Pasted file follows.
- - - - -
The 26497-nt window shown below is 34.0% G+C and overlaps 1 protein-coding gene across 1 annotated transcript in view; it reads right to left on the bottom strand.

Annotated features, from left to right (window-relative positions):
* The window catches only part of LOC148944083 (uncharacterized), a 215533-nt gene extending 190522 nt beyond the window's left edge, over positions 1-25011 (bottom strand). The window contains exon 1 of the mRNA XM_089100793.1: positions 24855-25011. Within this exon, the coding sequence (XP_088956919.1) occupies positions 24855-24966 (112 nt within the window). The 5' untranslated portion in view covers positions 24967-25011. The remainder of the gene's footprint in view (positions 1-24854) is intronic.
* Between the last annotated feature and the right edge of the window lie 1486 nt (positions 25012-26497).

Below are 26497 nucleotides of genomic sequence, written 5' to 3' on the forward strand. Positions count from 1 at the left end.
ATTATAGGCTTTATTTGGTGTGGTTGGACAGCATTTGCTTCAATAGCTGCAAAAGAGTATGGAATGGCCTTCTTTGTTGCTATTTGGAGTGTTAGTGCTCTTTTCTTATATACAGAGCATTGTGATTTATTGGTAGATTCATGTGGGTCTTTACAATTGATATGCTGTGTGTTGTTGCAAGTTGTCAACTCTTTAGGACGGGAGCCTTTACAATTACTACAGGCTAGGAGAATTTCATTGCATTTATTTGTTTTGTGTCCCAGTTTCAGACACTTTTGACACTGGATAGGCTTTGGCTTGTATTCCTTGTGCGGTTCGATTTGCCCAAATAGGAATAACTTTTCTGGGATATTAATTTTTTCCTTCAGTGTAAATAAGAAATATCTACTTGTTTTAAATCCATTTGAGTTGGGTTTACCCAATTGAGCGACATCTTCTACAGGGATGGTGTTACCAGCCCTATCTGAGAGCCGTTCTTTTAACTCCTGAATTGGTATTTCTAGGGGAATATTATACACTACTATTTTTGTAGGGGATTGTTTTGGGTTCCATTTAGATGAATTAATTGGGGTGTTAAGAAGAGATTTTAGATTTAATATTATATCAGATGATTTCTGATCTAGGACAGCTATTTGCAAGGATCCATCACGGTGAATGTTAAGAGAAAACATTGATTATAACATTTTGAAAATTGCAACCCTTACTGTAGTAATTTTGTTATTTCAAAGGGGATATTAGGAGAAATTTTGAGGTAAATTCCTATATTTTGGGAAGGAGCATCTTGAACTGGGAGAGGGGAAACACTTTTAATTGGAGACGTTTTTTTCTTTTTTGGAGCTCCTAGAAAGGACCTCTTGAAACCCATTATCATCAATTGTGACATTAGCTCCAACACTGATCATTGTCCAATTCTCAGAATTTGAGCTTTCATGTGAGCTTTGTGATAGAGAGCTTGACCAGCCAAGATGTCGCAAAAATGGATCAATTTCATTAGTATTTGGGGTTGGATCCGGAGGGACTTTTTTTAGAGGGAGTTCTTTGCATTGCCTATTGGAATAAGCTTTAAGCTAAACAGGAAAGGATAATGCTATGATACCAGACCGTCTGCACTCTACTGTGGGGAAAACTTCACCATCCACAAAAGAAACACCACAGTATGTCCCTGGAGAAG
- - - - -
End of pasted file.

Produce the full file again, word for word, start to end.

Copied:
The 26497-nt window shown below is 34.0% G+C and overlaps 1 protein-coding gene across 1 annotated transcript in view; it reads right to left on the bottom strand.

Annotated features, from left to right (window-relative positions):
* The window catches only part of LOC148944083 (uncharacterized), a 215533-nt gene extending 190522 nt beyond the window's left edge, over positions 1-25011 (bottom strand). The window contains exon 1 of the mRNA XM_089100793.1: positions 24855-25011. Within this exon, the coding sequence (XP_088956919.1) occupies positions 24855-24966 (112 nt within the window). The 5' untranslated portion in view covers positions 24967-25011. The remainder of the gene's footprint in view (positions 1-24854) is intronic.
* Between the last annotated feature and the right edge of the window lie 1486 nt (positions 25012-26497).

Below are 26497 nucleotides of genomic sequence, written 5' to 3' on the forward strand. Positions count from 1 at the left end.
ATTATAGGCTTTATTTGGTGTGGTTGGACAGCATTTGCTTCAATAGCTGCAAAAGAGTATGGAATGGCCTTCTTTGTTGCTATTTGGAGTGTTAGTGCTCTTTTCTTATATACAGAGCATTGTGATTTATTGGTAGATTCATGTGGGTCTTTACAATTGATATGCTGTGTGTTGTTGCAAGTTGTCAACTCTTTAGGACGGGAGCCTTTACAATTACTACAGGCTAGGAGAATTTCATTGCATTTATTTGTTTTGTGTCCCAGTTTCAGACACTTTTGACACTGGATAGGCTTTGGCTTGTATTCCTTGTGCGGTTCGATTTGCCCAAATAGGAATAACTTTTCTGGGATATTAATTTTTTCCTTCAGTGTAAATAAGAAATATCTACTTGTTTTAAATCCATTTGAGTTGGGTTTACCCAATTGAGCGACATCTTCTACAGGGATGGTGTTACCAGCCCTATCTGAGAGCCGTTCTTTTAACTCCTGAATTGGTATTTCTAGGGGAATATTATACACTACTATTTTTGTAGGGGATTGTTTTGGGTTCCATTTAGATGAATTAATTGGGGTGTTAAGAAGAGATTTTAGATTTAATATTATATCAGATGATTTCTGATCTAGGACAGCTATTTGCAAGGATCCATCACGGTGAATGTTAAGAGAAAACATTGATTATAACATTTTGAAAATTGCAACCCTTACTGTAGTAATTTTGTTATTTCAAAGGGGATATTAGGAGAAATTTTGAGGTAAATTCCTATATTTTGGGAAGGAGCATCTTGAACTGGGAGAGGGGAAACACTTTTAATTGGAGACGTTTTTTTCTTTTTTGGAGCTCCTAGAAAGGACCTCTTGAAACCCATTATCATCAATTGTGACATTAGCTCCAACACTGATCATTGTCCAATTCTCAGAATTTGAGCTTTCATGTGAGCTTTGTGATAGAGAGCTTGACCAGCCAAGATGTCGCAAAAATGGATCAATTTCATTAGTATTTGGGGTTGGATCCGGAGGGACTTTTTTTAGAGGGAGTTCTTTGCATTGCCTATTGGAATAAGCTTTAAGCTAAACAGGAAAGGATAATGCTATGATACCAGACCGTCTGCACTCTACTGTGGGGAAAACTTCACCATCCACAAAAGAAACACCACAGTATGTCCCTGGAGAAG